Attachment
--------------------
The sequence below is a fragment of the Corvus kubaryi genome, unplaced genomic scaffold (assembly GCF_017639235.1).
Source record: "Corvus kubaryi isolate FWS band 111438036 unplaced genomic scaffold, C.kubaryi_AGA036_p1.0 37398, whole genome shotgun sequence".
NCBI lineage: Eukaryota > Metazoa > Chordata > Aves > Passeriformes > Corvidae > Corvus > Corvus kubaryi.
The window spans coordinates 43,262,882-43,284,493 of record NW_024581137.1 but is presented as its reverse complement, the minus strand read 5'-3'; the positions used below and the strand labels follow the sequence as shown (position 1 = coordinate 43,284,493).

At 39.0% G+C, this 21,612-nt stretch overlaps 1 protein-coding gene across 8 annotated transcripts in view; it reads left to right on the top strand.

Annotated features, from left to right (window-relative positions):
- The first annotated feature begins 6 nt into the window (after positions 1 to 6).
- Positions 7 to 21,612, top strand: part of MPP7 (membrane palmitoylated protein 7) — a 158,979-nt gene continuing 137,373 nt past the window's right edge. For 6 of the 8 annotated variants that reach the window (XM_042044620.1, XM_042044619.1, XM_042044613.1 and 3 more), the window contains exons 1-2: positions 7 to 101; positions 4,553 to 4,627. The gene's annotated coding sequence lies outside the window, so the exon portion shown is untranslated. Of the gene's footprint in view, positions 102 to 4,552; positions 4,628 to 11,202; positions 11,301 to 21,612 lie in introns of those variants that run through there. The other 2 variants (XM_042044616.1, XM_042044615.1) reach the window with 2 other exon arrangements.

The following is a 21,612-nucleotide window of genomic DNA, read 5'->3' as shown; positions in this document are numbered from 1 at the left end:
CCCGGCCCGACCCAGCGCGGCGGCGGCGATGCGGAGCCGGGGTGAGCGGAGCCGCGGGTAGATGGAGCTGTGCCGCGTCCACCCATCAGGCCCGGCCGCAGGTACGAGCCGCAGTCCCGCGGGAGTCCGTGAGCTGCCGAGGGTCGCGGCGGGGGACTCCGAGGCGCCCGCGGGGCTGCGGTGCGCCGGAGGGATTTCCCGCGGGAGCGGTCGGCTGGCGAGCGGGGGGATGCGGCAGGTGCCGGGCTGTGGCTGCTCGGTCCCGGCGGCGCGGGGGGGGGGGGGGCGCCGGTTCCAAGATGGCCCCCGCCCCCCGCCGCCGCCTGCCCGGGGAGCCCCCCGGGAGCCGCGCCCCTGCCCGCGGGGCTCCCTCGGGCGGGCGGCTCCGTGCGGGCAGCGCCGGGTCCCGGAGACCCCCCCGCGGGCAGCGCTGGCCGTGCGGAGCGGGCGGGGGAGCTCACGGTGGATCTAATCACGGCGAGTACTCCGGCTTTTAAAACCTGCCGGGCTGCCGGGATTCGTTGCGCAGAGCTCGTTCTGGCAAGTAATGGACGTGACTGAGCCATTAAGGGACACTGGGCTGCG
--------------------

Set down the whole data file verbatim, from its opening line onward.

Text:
The sequence below is a fragment of the Corvus kubaryi genome, unplaced genomic scaffold (assembly GCF_017639235.1).
Source record: "Corvus kubaryi isolate FWS band 111438036 unplaced genomic scaffold, C.kubaryi_AGA036_p1.0 37398, whole genome shotgun sequence".
NCBI lineage: Eukaryota > Metazoa > Chordata > Aves > Passeriformes > Corvidae > Corvus > Corvus kubaryi.
The window spans coordinates 43,262,882-43,284,493 of record NW_024581137.1 but is presented as its reverse complement, the minus strand read 5'-3'; the positions used below and the strand labels follow the sequence as shown (position 1 = coordinate 43,284,493).

At 39.0% G+C, this 21,612-nt stretch overlaps 1 protein-coding gene across 8 annotated transcripts in view; it reads left to right on the top strand.

Annotated features, from left to right (window-relative positions):
- The first annotated feature begins 6 nt into the window (after positions 1 to 6).
- Positions 7 to 21,612, top strand: part of MPP7 (membrane palmitoylated protein 7) — a 158,979-nt gene continuing 137,373 nt past the window's right edge. For 6 of the 8 annotated variants that reach the window (XM_042044620.1, XM_042044619.1, XM_042044613.1 and 3 more), the window contains exons 1-2: positions 7 to 101; positions 4,553 to 4,627. The gene's annotated coding sequence lies outside the window, so the exon portion shown is untranslated. Of the gene's footprint in view, positions 102 to 4,552; positions 4,628 to 11,202; positions 11,301 to 21,612 lie in introns of those variants that run through there. The other 2 variants (XM_042044616.1, XM_042044615.1) reach the window with 2 other exon arrangements.

The following is a 21,612-nucleotide window of genomic DNA, read 5'->3' as shown; positions in this document are numbered from 1 at the left end:
CCCGGCCCGACCCAGCGCGGCGGCGGCGATGCGGAGCCGGGGTGAGCGGAGCCGCGGGTAGATGGAGCTGTGCCGCGTCCACCCATCAGGCCCGGCCGCAGGTACGAGCCGCAGTCCCGCGGGAGTCCGTGAGCTGCCGAGGGTCGCGGCGGGGGACTCCGAGGCGCCCGCGGGGCTGCGGTGCGCCGGAGGGATTTCCCGCGGGAGCGGTCGGCTGGCGAGCGGGGGGATGCGGCAGGTGCCGGGCTGTGGCTGCTCGGTCCCGGCGGCGCGGGGGGGGGGGGGGCGCCGGTTCCAAGATGGCCCCCGCCCCCCGCCGCCGCCTGCCCGGGGAGCCCCCCGGGAGCCGCGCCCCTGCCCGCGGGGCTCCCTCGGGCGGGCGGCTCCGTGCGGGCAGCGCCGGGTCCCGGAGACCCCCCCGCGGGCAGCGCTGGCCGTGCGGAGCGGGCGGGGGAGCTCACGGTGGATCTAATCACGGCGAGTACTCCGGCTTTTAAAACCTGCCGGGCTGCCGGGATTCGTTGCGCAGAGCTCGTTCTGGCAAGTAATGGACGTGACTGAGCCATTAAGGGACACTGGGCTGCG